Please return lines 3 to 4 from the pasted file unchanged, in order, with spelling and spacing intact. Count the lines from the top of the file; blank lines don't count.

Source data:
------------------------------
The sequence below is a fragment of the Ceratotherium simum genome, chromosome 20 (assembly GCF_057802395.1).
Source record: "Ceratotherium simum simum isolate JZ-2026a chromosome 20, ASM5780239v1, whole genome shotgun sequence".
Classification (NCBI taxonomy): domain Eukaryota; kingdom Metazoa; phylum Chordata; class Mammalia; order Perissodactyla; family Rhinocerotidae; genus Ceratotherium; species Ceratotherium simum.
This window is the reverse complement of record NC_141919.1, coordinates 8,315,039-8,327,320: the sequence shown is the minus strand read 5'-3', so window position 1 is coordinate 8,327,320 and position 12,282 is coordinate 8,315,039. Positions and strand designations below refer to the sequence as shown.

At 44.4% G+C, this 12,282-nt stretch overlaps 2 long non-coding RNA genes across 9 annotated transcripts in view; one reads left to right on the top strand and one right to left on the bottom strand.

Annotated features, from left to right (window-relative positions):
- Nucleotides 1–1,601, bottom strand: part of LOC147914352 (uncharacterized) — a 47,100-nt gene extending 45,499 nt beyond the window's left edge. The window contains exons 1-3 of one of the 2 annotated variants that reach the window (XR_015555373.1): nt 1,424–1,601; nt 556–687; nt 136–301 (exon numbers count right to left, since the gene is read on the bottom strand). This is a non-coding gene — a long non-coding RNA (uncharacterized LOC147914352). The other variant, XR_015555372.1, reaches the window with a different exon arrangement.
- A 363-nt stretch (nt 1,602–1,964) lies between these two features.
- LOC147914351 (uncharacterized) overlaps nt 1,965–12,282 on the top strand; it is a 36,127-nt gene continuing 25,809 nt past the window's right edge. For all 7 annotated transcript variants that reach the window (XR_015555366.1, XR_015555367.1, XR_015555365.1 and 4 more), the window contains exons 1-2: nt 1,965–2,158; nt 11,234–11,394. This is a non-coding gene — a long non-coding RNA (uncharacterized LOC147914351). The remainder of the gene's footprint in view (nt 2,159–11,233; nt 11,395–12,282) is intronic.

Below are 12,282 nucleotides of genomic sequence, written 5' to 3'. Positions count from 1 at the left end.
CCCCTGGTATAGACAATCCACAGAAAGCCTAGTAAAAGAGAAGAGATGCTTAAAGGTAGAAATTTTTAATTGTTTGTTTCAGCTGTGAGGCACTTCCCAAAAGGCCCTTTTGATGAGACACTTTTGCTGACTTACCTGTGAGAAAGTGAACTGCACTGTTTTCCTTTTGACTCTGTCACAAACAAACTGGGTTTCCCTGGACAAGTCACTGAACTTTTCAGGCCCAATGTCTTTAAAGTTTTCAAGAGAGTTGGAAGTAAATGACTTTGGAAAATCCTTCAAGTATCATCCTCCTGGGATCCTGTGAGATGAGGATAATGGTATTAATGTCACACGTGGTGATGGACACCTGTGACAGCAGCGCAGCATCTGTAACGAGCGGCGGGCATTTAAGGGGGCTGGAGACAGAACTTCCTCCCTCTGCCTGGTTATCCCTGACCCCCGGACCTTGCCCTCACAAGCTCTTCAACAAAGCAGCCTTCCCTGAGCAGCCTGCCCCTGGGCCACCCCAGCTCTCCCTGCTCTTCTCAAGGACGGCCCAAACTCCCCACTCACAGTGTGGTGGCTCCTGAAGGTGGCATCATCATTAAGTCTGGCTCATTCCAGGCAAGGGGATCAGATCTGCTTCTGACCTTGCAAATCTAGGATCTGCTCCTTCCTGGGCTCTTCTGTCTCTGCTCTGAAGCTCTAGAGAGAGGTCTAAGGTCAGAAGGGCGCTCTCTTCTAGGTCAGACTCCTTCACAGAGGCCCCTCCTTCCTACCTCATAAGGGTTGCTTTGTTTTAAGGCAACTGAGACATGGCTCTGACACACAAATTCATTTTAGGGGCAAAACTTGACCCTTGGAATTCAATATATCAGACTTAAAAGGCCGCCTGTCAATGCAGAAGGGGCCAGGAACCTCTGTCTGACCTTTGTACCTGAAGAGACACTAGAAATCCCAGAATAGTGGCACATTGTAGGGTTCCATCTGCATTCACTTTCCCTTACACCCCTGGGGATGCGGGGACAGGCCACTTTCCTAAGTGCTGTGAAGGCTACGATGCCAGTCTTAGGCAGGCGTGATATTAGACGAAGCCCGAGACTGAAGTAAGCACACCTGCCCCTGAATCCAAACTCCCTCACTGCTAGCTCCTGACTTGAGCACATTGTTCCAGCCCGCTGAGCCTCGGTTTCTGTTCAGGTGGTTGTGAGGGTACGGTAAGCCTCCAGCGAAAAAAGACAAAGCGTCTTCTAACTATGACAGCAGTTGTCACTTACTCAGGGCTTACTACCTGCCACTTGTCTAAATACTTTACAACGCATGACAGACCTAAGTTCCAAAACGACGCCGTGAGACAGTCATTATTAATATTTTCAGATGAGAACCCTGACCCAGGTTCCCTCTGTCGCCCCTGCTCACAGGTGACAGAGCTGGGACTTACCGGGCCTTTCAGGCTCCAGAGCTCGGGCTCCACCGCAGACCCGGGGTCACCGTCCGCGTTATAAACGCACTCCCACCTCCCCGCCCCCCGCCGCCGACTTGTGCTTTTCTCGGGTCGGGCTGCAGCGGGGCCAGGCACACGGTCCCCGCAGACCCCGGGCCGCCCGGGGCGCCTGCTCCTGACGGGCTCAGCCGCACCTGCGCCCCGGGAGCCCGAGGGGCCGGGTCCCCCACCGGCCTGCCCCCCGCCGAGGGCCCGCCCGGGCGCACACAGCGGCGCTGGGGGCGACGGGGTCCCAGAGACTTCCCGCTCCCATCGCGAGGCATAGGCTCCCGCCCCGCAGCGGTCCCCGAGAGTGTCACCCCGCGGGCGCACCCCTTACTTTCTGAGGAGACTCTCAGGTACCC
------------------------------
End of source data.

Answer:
Classification (NCBI taxonomy): domain Eukaryota; kingdom Metazoa; phylum Chordata; class Mammalia; order Perissodactyla; family Rhinocerotidae; genus Ceratotherium; species Ceratotherium simum.
This window is the reverse complement of record NC_141919.1, coordinates 8,315,039-8,327,320: the sequence shown is the minus strand read 5'-3', so window position 1 is coordinate 8,327,320 and position 12,282 is coordinate 8,315,039. Positions and strand designations below refer to the sequence as shown.